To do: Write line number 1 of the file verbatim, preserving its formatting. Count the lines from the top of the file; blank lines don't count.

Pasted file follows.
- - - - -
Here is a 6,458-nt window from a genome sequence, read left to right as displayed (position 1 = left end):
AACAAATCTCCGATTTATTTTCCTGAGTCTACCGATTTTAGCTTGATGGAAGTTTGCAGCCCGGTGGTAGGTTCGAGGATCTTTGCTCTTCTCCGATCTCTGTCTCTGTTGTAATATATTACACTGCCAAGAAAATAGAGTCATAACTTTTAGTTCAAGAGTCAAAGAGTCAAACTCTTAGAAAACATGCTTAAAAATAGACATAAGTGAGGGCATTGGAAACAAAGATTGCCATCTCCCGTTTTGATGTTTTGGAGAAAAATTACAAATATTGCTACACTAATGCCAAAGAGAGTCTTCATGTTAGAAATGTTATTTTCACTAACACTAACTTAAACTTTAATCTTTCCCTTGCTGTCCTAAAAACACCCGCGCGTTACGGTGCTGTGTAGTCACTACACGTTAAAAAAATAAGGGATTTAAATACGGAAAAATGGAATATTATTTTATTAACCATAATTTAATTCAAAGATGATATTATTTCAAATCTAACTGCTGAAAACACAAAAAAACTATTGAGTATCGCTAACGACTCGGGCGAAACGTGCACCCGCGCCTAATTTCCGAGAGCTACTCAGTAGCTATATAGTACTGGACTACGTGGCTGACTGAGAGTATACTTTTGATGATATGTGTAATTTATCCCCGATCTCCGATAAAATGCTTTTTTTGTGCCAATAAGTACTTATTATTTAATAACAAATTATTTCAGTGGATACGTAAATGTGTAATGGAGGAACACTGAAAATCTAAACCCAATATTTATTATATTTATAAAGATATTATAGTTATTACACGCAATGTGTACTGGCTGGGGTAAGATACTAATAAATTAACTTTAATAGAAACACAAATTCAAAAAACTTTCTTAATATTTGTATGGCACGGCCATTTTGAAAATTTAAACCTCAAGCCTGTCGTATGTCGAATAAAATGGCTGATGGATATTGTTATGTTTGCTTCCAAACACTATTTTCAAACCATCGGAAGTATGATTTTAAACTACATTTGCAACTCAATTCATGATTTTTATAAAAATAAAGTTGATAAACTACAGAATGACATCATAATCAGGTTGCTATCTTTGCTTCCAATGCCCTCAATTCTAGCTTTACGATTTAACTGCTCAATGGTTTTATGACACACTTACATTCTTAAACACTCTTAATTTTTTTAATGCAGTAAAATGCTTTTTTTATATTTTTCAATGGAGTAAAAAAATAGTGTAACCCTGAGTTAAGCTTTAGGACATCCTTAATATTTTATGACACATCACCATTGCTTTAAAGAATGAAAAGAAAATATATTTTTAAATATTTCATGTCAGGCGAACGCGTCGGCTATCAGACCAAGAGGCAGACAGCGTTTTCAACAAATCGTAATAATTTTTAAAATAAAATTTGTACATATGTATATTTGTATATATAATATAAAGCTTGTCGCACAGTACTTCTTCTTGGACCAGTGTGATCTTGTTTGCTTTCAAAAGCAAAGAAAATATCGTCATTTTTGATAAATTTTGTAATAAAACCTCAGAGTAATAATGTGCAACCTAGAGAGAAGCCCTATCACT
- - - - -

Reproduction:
Here is a 6,458-nt window from a genome sequence, read left to right as displayed (position 1 = left end):